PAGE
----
Walking into the auditorium of Coral Park High on a Tuesday morning, she could easily melt into the crowd of students finding their seats -- except that she tends more toward the tailored end of the dress code than they do. And she's flanked by the school's principal and a regional director for the walk to the stage, while teachers are busy shushing their charges. "Which is the best school in Dade County?" Perez works the crowd with a practiced line when her turn to speak comes. They know a pep-rally prompt when they hear one and respond with cheers and whistles. "Who is the best principal?" she pauses just long enough to create suspense. "Mr. [William] Machado!" This elicits a predictable mixture of cheers, claps, and boos. Perez is just here to give a little extra sparkle to the award the school has won because these students improved Coral Park's ranking on the state's most recent measure of worthiness, the FCAT.
The ceremony is over in fifteen minutes, and Perez scoots out the door, chatting briefly in Spanish with people who stop her in the hall. "I like to get out of there quickly," she confides. "The principals get nervous, and I want the students to get back to class." Perez acknowledges the reality of being an elected official in one of the nine little kingdoms in the Miami-Dade County public school district. Board members are treated like royalty when they visit, but it's best they don't overstay their welcome.
Perez climbs into a black Mercedes sports sedan, with a "Support Education" license plate and a Deepak Chopra tape in the deck. It's just a few miles to her Westchester home, which is where she goes to work between appointments. "That's the advantage of living in your district," she chirps. The house on SW Fourth Street is pastel yellow with white trim, has four bedrooms, a pool, and a batting cage well used by her son Rene, now a student at Notre Dame. Rene and his younger sister Virginia, a student at Florida International University, were just toddlers when the family moved into the neighborhood. The house quickly became Marta's base camp for social gatherings, neighborhood strategy meetings, and political campaigns for Community Council Area 10 and the school board. "Anytime a teacher wants to talk to me, or a parent wants to complain about something they don't want to say over the phone, they can come here to my house," Perez says.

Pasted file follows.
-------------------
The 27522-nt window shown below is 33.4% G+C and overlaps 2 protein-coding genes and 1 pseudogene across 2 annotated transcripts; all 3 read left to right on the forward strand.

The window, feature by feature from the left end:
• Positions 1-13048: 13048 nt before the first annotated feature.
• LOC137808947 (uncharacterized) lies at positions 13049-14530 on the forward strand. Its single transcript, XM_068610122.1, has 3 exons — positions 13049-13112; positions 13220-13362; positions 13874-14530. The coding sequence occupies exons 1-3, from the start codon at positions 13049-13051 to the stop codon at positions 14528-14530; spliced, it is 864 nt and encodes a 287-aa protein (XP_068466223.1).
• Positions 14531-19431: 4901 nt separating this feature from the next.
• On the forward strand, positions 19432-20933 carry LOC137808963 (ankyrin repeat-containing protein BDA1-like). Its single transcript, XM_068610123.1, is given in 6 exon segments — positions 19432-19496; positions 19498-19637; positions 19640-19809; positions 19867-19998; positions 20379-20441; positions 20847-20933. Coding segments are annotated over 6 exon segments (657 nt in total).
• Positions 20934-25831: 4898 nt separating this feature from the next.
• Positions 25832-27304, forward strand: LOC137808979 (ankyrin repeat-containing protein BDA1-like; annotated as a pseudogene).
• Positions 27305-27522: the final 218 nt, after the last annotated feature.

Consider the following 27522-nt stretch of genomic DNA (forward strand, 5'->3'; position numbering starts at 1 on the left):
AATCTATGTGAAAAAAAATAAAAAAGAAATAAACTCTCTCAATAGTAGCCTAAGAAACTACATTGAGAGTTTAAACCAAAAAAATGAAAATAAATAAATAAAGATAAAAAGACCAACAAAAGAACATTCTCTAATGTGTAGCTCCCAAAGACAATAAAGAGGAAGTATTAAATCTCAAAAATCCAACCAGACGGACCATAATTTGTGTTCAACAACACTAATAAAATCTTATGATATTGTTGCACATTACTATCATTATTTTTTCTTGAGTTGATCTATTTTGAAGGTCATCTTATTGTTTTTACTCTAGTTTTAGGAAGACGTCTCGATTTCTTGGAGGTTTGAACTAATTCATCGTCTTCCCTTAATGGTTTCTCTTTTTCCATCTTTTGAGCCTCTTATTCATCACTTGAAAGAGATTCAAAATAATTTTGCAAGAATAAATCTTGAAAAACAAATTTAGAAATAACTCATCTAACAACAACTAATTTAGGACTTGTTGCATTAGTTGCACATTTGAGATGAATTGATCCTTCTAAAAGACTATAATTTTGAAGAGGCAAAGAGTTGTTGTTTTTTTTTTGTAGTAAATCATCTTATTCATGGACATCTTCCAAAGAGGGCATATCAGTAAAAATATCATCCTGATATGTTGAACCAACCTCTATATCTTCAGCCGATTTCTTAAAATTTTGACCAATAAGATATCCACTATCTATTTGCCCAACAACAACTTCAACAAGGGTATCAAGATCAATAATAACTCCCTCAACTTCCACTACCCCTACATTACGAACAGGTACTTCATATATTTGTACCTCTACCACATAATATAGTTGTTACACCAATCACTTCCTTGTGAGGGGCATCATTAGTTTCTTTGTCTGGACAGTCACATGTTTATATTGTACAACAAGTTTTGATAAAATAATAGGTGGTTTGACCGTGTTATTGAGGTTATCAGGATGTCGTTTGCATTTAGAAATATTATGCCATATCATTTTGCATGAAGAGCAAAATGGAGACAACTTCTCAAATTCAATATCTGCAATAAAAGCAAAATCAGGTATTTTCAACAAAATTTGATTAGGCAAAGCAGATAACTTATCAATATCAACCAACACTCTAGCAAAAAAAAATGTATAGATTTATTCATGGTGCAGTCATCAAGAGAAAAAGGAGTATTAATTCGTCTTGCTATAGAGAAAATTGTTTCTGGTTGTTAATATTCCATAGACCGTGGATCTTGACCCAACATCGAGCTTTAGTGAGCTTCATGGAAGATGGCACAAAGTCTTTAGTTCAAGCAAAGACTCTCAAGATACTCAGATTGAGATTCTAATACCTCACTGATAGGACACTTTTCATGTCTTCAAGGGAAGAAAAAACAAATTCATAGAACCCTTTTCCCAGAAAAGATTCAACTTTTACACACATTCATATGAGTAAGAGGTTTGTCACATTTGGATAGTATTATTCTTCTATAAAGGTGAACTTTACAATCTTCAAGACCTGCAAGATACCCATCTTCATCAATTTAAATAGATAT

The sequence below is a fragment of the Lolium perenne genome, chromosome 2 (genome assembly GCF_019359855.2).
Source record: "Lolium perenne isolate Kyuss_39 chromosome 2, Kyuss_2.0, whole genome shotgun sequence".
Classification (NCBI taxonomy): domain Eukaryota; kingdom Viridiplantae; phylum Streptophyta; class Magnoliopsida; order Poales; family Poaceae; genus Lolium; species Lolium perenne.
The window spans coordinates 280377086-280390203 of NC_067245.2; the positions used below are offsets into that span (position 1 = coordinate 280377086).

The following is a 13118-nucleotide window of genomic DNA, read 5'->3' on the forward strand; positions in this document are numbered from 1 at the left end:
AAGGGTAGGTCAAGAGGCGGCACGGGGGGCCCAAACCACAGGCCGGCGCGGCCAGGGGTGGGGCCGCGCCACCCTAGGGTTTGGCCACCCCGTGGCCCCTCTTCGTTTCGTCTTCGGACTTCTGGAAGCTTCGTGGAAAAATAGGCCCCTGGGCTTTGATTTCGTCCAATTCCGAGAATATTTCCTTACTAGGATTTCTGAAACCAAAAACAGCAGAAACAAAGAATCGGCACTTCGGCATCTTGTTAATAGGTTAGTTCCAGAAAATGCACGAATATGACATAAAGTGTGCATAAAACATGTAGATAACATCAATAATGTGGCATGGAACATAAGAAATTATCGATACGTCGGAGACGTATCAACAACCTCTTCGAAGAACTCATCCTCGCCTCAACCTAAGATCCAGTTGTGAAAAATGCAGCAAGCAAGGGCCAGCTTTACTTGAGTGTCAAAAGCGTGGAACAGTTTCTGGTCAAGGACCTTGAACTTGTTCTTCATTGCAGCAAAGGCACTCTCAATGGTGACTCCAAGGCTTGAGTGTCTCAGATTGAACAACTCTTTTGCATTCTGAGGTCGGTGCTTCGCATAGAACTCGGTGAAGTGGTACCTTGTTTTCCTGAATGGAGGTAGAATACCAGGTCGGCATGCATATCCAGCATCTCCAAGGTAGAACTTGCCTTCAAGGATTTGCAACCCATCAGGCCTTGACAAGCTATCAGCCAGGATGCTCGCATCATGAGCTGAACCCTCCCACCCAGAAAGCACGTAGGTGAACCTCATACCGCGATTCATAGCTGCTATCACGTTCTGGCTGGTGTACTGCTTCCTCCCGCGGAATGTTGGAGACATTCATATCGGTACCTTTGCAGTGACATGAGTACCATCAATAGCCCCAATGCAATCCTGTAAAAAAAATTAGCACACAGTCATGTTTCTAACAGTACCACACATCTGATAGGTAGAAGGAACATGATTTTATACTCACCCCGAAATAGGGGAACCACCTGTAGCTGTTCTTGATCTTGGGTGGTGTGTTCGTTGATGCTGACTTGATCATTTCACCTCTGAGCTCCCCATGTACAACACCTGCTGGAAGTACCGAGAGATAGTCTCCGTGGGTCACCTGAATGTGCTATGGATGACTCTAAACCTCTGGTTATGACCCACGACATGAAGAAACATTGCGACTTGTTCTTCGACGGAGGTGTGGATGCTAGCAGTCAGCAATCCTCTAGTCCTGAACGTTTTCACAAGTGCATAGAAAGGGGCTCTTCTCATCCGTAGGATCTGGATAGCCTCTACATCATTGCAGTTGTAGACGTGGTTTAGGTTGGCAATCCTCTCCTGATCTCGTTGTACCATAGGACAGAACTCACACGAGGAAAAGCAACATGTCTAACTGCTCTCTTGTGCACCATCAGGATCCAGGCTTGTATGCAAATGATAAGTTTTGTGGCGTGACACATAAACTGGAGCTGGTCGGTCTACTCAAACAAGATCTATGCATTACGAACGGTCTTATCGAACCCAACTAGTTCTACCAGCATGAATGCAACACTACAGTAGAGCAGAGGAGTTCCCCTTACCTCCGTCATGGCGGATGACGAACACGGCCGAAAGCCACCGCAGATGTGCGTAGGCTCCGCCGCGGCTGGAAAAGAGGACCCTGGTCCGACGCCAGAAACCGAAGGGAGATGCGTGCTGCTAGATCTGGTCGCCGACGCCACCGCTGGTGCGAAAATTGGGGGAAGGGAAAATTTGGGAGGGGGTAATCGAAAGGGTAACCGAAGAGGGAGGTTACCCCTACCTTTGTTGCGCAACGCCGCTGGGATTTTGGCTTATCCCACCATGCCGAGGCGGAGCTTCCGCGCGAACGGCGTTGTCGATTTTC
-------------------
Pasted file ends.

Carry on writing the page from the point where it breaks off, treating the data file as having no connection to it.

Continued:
Right now she is trying to sell her house. It's too expensive to maintain since she recently ended her 27-year marriage to Rene Perez, a former software company owner. It's not something she likes to talk about. "It's not a happy ending," she says, looking away. "The kids were upset. At least they are grown up now." It remains to be seen whether the divorce will affect Perez's political future. She was once one of the wealthiest members on the board, with a $3.3 million net worth largely from real estate holdings and her husband's business. When she ran for her District 8 seat two years ago, a $40,000 loan from her husband made up a sizable chunk of the money she raised. She makes about $34,000 per year as a board member.
Realtor associate Maria Luisa Artze, a close friend of Marta, is poking around the house, thinking about what she will say to the people who come to look. An energetic woman in her late forties, Artze's short curly brown hair is accented by matching silver-and-amber earrings and necklace. She doesn't confine her appraisal to the house. "Martica, you are getting too thin," she clucks disapprovingly at her diet-Arizona-tea-drinking friend. "You need to eat more." Artze has been offering Perez advice since the day they met, during Perez's 1996 campaign for the Westchester area community council. Both showed up at the Spanish-language radio station La Poderosa (WWFE-AM 670), Artze to make an on-air pitch for a tax cap amendment, Marta to promote her candidacy. "She walked in there and said, Oh, I'm so nervous. I don't know what to say.'" Artze remembers. "I said, Don't worry. Be yourself. Tell them who you are and what you want to do.'"
In 1996 Marta Perez was a former schoolteacher who worked with her husband at his lucrative software company. She had just earned a doctorate in education from the University of Miami. Her dissertation chronicled the experiences of 200 of the children who arrived in a mass exodus of rafts from Cuba in 1995 and were absorbed into the Felix Varela educational centers. That work, and her involvement in an effort to erect a Varela statue, helped open doors for her on Cuban radio. Perez says the timing was right for her to jump into politics on the newly formed community councils, a zoning-to-the-people brainchild of ex-County Commissioner Miguel Diaz de la Portilla. "I was concerned about traffic, growth, crime," she explains. "Still am. I had no political experience whatsoever, but I had friends who were working for Alex Penelas's campaign. They told me what to do, and I read a lot of books. I was surprised to win. The other candidates had Republican backing and experience." Perez beat out a crowded field of nine.